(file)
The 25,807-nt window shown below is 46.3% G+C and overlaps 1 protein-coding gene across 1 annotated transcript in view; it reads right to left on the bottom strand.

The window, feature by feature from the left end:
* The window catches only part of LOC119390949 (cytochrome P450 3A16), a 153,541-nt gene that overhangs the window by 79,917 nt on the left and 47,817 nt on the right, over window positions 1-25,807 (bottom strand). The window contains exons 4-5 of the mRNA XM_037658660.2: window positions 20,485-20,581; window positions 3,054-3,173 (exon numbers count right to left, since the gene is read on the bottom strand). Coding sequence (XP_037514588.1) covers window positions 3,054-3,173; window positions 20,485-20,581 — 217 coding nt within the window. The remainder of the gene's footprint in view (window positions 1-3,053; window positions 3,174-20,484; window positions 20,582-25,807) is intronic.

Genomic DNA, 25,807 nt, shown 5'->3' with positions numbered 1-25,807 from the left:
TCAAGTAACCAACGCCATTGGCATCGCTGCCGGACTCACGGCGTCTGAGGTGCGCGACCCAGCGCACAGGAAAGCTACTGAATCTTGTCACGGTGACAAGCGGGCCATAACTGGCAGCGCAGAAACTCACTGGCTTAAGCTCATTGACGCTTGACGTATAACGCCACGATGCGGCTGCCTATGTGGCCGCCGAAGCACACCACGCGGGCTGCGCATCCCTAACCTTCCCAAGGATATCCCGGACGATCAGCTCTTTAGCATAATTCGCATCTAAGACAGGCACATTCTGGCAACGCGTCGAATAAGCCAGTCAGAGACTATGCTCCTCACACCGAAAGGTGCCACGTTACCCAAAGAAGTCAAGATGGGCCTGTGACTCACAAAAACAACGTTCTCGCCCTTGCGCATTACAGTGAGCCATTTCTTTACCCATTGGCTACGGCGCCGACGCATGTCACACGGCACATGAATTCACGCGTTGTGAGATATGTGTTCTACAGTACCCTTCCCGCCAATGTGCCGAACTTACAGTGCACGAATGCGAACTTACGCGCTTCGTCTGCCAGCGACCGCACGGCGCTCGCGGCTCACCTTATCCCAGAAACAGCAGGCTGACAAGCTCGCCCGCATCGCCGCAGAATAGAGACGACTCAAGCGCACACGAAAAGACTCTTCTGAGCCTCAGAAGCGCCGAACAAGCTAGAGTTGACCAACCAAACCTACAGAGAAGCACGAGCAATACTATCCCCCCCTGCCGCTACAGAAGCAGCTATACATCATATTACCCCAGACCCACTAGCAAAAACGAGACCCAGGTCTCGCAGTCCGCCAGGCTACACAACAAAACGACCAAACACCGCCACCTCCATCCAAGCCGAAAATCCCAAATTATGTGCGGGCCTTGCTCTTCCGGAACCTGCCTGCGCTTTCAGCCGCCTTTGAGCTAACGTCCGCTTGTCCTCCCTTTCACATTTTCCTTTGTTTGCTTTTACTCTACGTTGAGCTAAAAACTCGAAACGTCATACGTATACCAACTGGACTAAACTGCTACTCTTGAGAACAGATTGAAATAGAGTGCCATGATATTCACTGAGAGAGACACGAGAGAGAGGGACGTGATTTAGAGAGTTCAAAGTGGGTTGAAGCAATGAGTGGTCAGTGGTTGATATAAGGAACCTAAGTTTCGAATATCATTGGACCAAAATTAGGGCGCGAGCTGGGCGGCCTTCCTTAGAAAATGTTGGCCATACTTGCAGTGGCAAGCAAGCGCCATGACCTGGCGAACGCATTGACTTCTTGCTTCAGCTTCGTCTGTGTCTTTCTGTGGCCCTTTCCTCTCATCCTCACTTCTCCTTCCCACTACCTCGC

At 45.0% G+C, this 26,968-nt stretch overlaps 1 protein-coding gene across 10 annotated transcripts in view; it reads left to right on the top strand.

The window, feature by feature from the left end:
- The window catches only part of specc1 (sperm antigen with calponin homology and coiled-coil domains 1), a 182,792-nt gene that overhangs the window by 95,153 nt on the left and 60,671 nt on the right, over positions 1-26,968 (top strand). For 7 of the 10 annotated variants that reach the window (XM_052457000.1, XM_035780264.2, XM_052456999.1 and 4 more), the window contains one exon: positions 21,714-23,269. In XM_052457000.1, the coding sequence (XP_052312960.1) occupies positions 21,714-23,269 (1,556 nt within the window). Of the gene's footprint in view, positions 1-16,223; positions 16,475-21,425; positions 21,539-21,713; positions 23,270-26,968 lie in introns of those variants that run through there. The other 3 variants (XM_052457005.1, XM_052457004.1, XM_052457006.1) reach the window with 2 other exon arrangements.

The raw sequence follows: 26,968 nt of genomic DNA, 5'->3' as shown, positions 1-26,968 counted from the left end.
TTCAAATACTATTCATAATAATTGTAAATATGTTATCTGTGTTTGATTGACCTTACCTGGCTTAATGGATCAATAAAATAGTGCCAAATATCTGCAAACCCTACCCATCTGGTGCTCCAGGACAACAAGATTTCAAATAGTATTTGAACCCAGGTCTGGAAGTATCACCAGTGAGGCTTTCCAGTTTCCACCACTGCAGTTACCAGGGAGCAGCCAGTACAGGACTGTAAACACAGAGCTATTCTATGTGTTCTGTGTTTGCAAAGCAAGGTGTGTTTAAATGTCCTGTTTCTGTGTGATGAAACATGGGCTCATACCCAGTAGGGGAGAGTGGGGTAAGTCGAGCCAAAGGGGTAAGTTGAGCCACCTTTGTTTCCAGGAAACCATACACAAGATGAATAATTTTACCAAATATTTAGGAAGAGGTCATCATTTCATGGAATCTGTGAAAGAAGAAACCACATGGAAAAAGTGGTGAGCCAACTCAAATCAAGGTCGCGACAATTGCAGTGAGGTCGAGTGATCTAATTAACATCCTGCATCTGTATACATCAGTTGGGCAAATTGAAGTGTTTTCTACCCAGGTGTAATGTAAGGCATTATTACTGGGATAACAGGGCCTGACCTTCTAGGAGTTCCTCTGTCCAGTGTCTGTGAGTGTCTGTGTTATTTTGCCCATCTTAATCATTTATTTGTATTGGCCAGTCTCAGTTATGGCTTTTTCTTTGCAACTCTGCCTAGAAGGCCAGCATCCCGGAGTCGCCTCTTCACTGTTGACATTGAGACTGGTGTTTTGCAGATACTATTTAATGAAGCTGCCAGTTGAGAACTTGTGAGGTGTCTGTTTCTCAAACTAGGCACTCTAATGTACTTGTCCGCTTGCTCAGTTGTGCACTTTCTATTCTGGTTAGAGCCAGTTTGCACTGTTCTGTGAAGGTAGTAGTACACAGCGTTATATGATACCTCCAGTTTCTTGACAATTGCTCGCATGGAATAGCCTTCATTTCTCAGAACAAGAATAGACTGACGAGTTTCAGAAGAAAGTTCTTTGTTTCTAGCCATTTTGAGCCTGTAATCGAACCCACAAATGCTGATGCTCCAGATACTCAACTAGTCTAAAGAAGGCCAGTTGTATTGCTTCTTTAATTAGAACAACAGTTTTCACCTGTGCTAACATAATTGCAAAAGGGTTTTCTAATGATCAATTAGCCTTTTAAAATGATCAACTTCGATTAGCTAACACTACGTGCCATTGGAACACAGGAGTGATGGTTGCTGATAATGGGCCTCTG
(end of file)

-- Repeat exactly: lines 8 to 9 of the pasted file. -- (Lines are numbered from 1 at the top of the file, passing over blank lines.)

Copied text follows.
- The window catches only part of specc1 (sperm antigen with calponin homology and coiled-coil domains 1), a 182,792-nt gene that overhangs the window by 95,153 nt on the left and 60,671 nt on the right, over positions 1-26,968 (top strand). For 7 of the 10 annotated variants that reach the window (XM_052457000.1, XM_035780264.2, XM_052456999.1 and 4 more), the window contains one exon: positions 21,714-23,269. In XM_052457000.1, the coding sequence (XP_052312960.1) occupies positions 21,714-23,269 (1,556 nt within the window). Of the gene's footprint in view, positions 1-16,223; positions 16,475-21,425; positions 21,539-21,713; positions 23,270-26,968 lie in introns of those variants that run through there. The other 3 variants (XM_052457005.1, XM_052457004.1, XM_052457006.1) reach the window with 2 other exon arrangements.

The raw sequence follows: 26,968 nt of genomic DNA, 5'->3' as shown, positions 1-26,968 counted from the left end.